• Laemmli UK. Cleavage of structural proteins during the assembly of the head of bacteriophage T4. Nature. 1970 Aug 15;227(5259):680–685. [PubMed]
  • Fosang AJ, Hardingham TE. Isolation of the N-terminal globular protein domains from cartilage proteoglycans. Identification of G2 domain and its lack of interaction with hyaluronate and link protein. Biochem J. 1989 Aug 1;261(3):801–809. [PMC free article] [PubMed]
  • Schnierer S, Kleine T, Gote T, Hillemann A, Knäuper V, Tschesche H. The recombinant catalytic domain of human neutrophil collagenase lacks type I collagen substrate specificity. Biochem Biophys Res Commun. 1993 Mar 15;191(2):319–326. [PubMed]
  • Fairbanks G, Steck TL, Wallach DF. Electrophoretic analysis of the major polypeptides of the human erythrocyte membrane. Biochemistry. 1971 Jun 22;10(13):2606–2617. [PubMed]
  • Fosang AJ, Neame PJ, Hardingham TE, Murphy G, Hamilton JA. Cleavage of cartilage proteoglycan between G1 and G2 domains by stromelysins. J Biol Chem. 1991 Aug 25;266(24):15579–15582. [PubMed]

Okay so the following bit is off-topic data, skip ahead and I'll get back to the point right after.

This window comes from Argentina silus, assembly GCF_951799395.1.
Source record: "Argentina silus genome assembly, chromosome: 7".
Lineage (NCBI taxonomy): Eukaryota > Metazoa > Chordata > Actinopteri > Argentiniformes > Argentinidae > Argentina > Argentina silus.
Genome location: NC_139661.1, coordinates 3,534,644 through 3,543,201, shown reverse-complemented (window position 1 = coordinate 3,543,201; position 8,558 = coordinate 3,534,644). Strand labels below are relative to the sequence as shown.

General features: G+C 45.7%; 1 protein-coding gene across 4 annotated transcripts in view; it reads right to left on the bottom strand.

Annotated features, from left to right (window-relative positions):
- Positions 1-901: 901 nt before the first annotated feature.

• Roughley PJ, White RJ, Poole AR. Identification of a hyaluronic acid-binding protein that interferes with the preparation of high-buoyant-density proteoglycan aggregates from adult human articular cartilage. Biochem J. 1985 Oct 1;231(1):129–138. [PMC free article] [PubMed]
  • Fosang AJ, Last K, Neame PJ, Murphy G, Knäuper V, Tschesche H, Hughes CE, Caterson B, Hardingham TE. Neutrophil collagenase (MMP-8) cleaves at the aggrecanase site E373-A374 in the interglobular domain of cartilage aggrecan. Biochem J. 1994 Dec 1;304(Pt 2):347–351. [PMC free article] [PubMed]

Articles from Biochemical Journal are provided here courtesy of The Biochemical Society


Related citations in PubMed

See reviews...See all...

Cited by other articles in PMC

See all...


  • MedGen
    Related information in MedGen
  • PubMed
    PubMed citations for these articles
  • Substance
    PubChem Substance links